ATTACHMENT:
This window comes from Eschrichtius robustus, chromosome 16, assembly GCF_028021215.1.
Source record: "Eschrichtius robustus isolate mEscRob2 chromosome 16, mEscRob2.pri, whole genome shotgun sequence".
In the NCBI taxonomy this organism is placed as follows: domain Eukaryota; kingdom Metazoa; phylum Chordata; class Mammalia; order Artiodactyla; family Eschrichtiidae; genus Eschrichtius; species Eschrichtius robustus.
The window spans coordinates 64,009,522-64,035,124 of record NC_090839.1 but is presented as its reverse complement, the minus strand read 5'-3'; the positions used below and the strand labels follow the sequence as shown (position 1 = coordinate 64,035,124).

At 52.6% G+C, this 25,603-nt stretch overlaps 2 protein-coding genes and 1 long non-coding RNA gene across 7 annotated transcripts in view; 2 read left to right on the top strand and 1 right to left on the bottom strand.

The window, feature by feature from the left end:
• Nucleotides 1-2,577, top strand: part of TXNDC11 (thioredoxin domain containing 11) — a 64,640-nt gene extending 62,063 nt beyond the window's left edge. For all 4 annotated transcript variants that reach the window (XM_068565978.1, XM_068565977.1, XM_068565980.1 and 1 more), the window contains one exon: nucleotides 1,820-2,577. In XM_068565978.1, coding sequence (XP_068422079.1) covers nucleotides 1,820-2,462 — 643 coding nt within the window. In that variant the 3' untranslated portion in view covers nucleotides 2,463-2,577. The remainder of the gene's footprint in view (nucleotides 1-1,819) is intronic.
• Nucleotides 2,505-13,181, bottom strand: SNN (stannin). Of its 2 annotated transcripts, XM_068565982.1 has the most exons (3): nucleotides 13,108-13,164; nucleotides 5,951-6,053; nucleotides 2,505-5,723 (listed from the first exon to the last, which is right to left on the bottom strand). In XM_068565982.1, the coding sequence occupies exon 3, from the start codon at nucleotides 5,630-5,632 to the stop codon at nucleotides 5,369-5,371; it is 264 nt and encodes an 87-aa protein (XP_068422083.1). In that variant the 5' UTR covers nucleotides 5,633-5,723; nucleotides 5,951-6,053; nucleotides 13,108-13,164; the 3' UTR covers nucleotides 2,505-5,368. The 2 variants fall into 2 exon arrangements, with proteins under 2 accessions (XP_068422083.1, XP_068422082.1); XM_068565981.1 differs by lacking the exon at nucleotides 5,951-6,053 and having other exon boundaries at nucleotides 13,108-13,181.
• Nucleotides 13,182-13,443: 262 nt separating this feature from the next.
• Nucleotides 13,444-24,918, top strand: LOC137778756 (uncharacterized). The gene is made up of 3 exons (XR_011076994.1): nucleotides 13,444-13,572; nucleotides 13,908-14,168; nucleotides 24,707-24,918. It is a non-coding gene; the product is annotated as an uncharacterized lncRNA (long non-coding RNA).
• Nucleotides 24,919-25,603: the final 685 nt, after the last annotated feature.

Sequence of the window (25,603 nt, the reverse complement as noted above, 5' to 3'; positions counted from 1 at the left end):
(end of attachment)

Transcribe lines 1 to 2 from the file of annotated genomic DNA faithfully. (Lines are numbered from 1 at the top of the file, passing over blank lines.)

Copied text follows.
This window comes from Eschrichtius robustus, chromosome 16, assembly GCF_028021215.1.
Source record: "Eschrichtius robustus isolate mEscRob2 chromosome 16, mEscRob2.pri, whole genome shotgun sequence".